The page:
There's always something new at McDonald's. Not so much on the menu, but more in the sphere of how to please more customers with fewer employees and a more judicious use of technology.
Recently, it emerged that McDonald's has decided that delivery apps, such as Uber Eats and DoorDash, were charging too much for their services. So the burger chain renegotiated its contract and declared its franchisees would now be able to make more money.
More details, however, have emerged about another aspect of the new McDonald's-DoorDash relationship. The Wall Street Journalreports it isn't all one-way traffic.
It seems that if a particular McDonald's restaurant is slow to prepare a customer's delivery order, DoorDash will impose penalties. And if a McDonald's restaurant messes up an order, then it will have to accept the costs of that mistake. All of it.
At first bite, this all seems good for the customer. Orders should be accurate, and they'll be more likely to arrive on time.
Naturally, I have fears.
If there's one thing McDonald's and DoorDash have in common, it's that both are currently finding it very challenging to hire humans. Many people believe these companies don't pay enough and the work isn't attractive enough. Full employment can do that to human judgment.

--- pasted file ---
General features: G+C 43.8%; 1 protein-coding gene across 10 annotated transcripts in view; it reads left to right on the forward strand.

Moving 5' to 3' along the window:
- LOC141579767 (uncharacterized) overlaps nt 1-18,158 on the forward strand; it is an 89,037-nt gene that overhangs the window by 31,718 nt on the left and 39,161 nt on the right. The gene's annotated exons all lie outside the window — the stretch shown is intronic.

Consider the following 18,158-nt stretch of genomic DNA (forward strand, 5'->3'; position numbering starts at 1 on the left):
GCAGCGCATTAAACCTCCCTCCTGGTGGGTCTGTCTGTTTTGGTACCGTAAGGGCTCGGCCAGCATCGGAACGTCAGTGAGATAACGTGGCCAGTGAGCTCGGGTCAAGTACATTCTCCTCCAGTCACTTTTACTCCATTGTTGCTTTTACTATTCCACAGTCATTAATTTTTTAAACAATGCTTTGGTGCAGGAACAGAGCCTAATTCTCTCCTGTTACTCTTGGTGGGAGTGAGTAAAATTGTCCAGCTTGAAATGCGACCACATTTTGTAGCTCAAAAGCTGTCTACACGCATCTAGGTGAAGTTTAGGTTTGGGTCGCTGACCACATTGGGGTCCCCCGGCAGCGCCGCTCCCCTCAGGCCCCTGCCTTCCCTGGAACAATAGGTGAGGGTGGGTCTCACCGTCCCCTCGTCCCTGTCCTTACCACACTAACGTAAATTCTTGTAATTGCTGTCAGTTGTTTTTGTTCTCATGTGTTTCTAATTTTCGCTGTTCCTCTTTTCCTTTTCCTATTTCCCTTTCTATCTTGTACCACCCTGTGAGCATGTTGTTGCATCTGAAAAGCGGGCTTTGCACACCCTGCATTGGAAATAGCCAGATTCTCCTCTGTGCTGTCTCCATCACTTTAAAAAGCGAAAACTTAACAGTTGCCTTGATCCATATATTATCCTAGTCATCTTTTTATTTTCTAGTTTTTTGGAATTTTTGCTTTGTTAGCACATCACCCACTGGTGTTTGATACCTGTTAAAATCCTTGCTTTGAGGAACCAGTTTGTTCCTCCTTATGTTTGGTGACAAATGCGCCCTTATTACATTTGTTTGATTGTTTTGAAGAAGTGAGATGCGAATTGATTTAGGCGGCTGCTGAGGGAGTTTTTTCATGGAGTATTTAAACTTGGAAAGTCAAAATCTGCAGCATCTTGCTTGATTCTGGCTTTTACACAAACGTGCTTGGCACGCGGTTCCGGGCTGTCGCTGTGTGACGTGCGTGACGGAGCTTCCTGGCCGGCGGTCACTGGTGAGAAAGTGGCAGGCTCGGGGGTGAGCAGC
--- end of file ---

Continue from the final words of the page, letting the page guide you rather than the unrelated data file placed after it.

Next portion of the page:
In some areas, therefore, might delivery times be lengthened because the restaurant and DoorDash both know they can't deliver quickly? And why would a McDonald's restaurant agree to this timing, knowing it will incur penalties?
Won't it be like airlines who pad their schedules in order to improve their on-time statistics?
This leads me to a beacon of odd hope for those who prefer to venture to a McDonald's drive-thru or even -- should they remember how -- to actually sit in a McDonald's restaurant. This even applies to those who stick to delivery.
If there are more McDonald's in more places, you might think swifter deliveries remain possible. You might think DoorDash might hire more people precisely because there's a new McDonald's nearby.
It's all a wondrous business balancing act.
If -- no, when -- the pandemic has finally slipped away, will human habits change again? Will humans crave eating out, rather than dining at home?
Can technology create more efficiencies to keep everyone happy -- and to encourage humans to work at McDonald's again?
In essence, technology's job is speed and ease. If robot ordering works for a drive-thru, robots may also be taking your orders everywhere and making your burgers. The future of fast-food is to be a robotic vending machine. A really nice, big one.